Simanaitis Says

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IS IT TIME FOR AIRCRAFT TO PLUG IN? PART 1

ELECTRIFICATION OF the automobile is a done deal, albeit not without challenges in its becoming dominant. But what about aircraft? Here, in Parts 1 and 2 today and tomorrow, are tidbits on electric-powered flight.

Background. I wondered about aircraft produced by the English Electric Company Limited. This firm was founded in 1918, an amalgamation of five British companies providing World War I munitions, armaments, and aeroplanes. Were any of the company’s aircraft electric-powered?

No, but English Electric aircraft were noteworthy in other ways.

The English Electric Wren, electric in name only. Image by Nigel Ish.

The English Electric Wren was constructed in the early 1920s to compete for a prize given to motorized gliders with gasoline engines of less than 750 cc. Only two Wrens were built back then.

Later, in 1957, a third Wren was built from parts of the second. It’s still airworthy today and flown occasionally as part of the Shuttleworth Collection at Old Warden Aerodrome in Bedfordshire, England.

The English Electric Canberra, first flown in 1949, was a twin-engine jet that, throughout the 1950s, could fly higher than any other aircraft in the world. In 1957, it reached a record 70,310 ft. A total of 1352 Canberras were built in Britain, Australia, and the U.S.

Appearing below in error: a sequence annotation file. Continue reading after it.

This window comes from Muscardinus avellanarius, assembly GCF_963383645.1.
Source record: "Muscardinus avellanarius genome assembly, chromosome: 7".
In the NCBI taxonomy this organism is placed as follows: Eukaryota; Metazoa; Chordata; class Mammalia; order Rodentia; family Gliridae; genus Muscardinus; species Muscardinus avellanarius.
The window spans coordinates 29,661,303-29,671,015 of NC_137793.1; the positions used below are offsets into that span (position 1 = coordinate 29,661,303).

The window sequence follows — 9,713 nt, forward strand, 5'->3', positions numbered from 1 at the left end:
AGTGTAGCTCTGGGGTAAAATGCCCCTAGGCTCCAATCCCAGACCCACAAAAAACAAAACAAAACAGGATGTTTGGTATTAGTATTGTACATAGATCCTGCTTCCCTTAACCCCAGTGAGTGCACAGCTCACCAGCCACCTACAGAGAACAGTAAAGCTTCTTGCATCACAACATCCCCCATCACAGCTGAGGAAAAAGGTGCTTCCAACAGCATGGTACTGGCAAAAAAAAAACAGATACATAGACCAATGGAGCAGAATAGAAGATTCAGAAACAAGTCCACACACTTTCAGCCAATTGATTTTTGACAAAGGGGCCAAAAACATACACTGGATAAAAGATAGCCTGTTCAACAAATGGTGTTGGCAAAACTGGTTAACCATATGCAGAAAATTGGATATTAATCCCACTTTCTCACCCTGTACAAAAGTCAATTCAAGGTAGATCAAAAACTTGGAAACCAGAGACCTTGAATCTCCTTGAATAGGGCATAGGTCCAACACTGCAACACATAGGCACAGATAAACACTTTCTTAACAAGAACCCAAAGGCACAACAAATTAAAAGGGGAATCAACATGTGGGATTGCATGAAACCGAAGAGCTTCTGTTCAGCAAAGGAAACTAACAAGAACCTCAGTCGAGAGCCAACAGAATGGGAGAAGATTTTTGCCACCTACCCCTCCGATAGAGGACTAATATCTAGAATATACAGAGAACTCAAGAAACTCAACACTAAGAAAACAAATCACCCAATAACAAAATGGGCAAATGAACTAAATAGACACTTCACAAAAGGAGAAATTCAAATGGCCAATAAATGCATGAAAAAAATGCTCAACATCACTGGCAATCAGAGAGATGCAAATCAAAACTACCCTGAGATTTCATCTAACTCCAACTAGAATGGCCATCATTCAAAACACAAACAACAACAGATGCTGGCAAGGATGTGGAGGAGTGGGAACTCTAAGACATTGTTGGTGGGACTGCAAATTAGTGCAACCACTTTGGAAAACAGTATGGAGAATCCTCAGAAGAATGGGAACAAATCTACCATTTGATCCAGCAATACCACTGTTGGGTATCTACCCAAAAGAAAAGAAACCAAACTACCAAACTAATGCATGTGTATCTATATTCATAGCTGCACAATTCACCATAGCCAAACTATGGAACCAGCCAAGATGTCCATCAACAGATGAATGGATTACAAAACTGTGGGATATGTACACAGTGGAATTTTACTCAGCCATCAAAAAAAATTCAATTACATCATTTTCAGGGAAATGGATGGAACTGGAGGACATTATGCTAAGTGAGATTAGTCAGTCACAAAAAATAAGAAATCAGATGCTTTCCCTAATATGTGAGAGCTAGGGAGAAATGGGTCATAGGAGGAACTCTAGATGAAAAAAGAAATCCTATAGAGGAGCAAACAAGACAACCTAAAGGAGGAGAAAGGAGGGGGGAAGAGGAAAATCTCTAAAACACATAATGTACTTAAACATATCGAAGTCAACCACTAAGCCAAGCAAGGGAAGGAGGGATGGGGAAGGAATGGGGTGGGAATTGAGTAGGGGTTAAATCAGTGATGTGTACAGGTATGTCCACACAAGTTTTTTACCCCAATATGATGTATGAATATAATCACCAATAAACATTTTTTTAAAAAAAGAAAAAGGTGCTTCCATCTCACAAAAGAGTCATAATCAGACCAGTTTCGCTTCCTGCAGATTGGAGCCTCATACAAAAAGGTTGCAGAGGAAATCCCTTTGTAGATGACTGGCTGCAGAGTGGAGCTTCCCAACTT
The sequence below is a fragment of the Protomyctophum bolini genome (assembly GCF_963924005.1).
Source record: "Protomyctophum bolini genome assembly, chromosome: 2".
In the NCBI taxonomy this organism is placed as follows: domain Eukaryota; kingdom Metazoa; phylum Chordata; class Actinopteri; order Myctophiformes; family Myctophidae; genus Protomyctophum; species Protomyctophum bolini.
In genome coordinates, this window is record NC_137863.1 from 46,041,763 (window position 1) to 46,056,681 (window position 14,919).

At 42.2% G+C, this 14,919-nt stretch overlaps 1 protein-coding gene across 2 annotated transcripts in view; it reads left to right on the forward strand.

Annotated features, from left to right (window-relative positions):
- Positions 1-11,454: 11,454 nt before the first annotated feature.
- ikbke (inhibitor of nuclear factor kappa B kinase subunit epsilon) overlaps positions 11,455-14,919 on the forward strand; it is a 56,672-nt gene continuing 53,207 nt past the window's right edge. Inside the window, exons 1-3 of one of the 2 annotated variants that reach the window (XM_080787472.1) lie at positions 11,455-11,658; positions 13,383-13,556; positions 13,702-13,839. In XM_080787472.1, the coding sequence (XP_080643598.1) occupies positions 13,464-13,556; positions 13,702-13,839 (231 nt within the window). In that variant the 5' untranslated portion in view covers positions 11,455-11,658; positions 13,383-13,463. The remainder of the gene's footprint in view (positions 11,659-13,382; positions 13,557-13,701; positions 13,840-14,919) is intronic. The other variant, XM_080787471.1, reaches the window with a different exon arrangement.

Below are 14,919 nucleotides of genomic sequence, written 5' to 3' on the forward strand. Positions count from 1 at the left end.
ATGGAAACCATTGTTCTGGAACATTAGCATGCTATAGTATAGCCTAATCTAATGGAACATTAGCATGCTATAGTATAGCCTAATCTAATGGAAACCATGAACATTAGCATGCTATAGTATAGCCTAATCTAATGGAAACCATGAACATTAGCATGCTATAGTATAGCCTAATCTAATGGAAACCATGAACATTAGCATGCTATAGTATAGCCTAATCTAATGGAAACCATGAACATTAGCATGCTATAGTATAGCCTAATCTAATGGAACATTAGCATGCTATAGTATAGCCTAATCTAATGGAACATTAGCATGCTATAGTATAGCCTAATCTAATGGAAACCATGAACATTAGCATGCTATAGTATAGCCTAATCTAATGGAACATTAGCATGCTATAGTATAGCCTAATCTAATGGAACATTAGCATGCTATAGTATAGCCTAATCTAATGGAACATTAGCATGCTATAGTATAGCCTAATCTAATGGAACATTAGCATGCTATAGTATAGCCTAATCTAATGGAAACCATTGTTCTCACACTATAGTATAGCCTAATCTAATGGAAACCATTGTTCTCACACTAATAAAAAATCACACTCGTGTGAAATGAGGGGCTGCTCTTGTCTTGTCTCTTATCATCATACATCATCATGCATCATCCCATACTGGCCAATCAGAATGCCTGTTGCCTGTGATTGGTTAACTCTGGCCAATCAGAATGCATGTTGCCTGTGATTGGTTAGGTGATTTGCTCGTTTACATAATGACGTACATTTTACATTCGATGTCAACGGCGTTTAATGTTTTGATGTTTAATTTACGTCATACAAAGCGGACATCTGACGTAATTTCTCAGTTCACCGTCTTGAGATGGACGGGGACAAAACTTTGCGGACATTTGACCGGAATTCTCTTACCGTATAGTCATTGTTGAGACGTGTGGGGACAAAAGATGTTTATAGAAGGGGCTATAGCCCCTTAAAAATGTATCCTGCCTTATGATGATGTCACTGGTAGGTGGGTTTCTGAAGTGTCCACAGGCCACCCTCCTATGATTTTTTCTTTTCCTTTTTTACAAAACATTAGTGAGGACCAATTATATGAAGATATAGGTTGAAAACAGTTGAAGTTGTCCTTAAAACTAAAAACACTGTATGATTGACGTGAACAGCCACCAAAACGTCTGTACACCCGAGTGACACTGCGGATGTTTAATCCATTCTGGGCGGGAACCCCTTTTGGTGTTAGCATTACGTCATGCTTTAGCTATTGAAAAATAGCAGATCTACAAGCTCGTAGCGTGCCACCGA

The English Electric Canberra jet. Image by SAC A.K. Benson/MOD.

Really Electric. Model radio-controlled aircraft have had electric propulsion for years; its reduced noise and lack of exhaust residue are well recognized. Many drones are electric-powered. Full-size ultralight sailplanes exist. And an electric aircraft even completed a circumnavigation of the globe in 2016.

The Solar Impulse 2. As Alan Taylor noted in The Atlantic, July 26, 2016, “The journey took a very long time—505 days to fly 26,000 miles (42,000 km) at an average speed of about 45 mph (70 kph)—but pilots Bertrand Piccard and Andre Borschberg landed the Solar Impluse 2 aircraft in Abu Dhabi on Tuesday, after flying around the world using only the power of the Sun.”

The Solar Impulse 2 flies over San Francisco’s Golden Gate Bridge, April 23, 2016. Image by Noah Berger/AP from The Atlantic.

Energy for the Solar Impulse 2’s four electric motors is supplied by more than 17,000 solar cells distributed over its 235-ft. carbon-fiber wingspan. Other superlight constructional features give this single-seat powered sailplane a maximum takeoff weight of only 4400 lb.

The Solar Impulse 2, as it appeared early in its flight testing in November 2014. Image by Pierre Albouy/Reuters from The Atlantic.

Tomorrow in Part 2, there’s another variation on the electric aircraft theme: Go vintage, short, and slow. ds

© Dennis Simanaitis, SimanaitisSays.com, 2020

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